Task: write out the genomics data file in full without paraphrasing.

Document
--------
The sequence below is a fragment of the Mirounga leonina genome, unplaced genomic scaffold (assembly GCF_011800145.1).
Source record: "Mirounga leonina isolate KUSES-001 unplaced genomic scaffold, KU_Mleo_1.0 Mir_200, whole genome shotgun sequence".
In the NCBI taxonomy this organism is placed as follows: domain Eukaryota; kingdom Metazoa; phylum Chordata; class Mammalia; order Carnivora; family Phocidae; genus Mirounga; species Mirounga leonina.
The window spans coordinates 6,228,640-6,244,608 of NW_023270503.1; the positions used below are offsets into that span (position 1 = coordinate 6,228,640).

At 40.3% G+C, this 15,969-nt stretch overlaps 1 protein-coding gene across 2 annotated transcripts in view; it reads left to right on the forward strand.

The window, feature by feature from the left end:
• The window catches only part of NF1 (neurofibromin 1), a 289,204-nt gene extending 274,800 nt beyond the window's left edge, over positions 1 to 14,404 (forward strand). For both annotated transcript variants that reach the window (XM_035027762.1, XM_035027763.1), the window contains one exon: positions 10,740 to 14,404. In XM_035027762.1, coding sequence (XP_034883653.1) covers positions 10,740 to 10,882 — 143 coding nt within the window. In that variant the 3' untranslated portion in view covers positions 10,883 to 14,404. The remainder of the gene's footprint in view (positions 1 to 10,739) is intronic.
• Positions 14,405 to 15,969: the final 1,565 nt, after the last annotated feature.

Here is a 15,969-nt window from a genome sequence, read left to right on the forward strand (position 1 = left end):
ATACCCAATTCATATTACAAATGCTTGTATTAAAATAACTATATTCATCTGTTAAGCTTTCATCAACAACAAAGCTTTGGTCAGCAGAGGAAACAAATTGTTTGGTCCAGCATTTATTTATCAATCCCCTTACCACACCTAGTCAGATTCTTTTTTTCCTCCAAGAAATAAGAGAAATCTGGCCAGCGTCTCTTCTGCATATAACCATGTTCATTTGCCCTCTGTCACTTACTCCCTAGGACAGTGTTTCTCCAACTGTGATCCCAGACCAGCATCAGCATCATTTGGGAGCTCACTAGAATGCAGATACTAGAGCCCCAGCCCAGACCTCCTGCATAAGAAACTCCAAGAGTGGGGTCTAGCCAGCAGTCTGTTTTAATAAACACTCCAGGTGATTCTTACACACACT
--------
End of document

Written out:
The sequence below is a fragment of the Mirounga leonina genome, unplaced genomic scaffold (assembly GCF_011800145.1).
Source record: "Mirounga leonina isolate KUSES-001 unplaced genomic scaffold, KU_Mleo_1.0 Mir_200, whole genome shotgun sequence".
In the NCBI taxonomy this organism is placed as follows: domain Eukaryota; kingdom Metazoa; phylum Chordata; class Mammalia; order Carnivora; family Phocidae; genus Mirounga; species Mirounga leonina.
The window spans coordinates 6,228,640-6,244,608 of NW_023270503.1; the positions used below are offsets into that span (position 1 = coordinate 6,228,640).

At 40.3% G+C, this 15,969-nt stretch overlaps 1 protein-coding gene across 2 annotated transcripts in view; it reads left to right on the forward strand.

The window, feature by feature from the left end:
• The window catches only part of NF1 (neurofibromin 1), a 289,204-nt gene extending 274,800 nt beyond the window's left edge, over positions 1 to 14,404 (forward strand). For both annotated transcript variants that reach the window (XM_035027762.1, XM_035027763.1), the window contains one exon: positions 10,740 to 14,404. In XM_035027762.1, coding sequence (XP_034883653.1) covers positions 10,740 to 10,882 — 143 coding nt within the window. In that variant the 3' untranslated portion in view covers positions 10,883 to 14,404. The remainder of the gene's footprint in view (positions 1 to 10,739) is intronic.
• Positions 14,405 to 15,969: the final 1,565 nt, after the last annotated feature.

Here is a 15,969-nt window from a genome sequence, read left to right on the forward strand (position 1 = left end):
ATACCCAATTCATATTACAAATGCTTGTATTAAAATAACTATATTCATCTGTTAAGCTTTCATCAACAACAAAGCTTTGGTCAGCAGAGGAAACAAATTGTTTGGTCCAGCATTTATTTATCAATCCCCTTACCACACCTAGTCAGATTCTTTTTTTCCTCCAAGAAATAAGAGAAATCTGGCCAGCGTCTCTTCTGCATATAACCATGTTCATTTGCCCTCTGTCACTTACTCCCTAGGACAGTGTTTCTCCAACTGTGATCCCAGACCAGCATCAGCATCATTTGGGAGCTCACTAGAATGCAGATACTAGAGCCCCAGCCCAGACCTCCTGCATAAGAAACTCCAAGAGTGGGGTCTAGCCAGCAGTCTGTTTTAATAAACACTCCAGGTGATTCTTACACACACT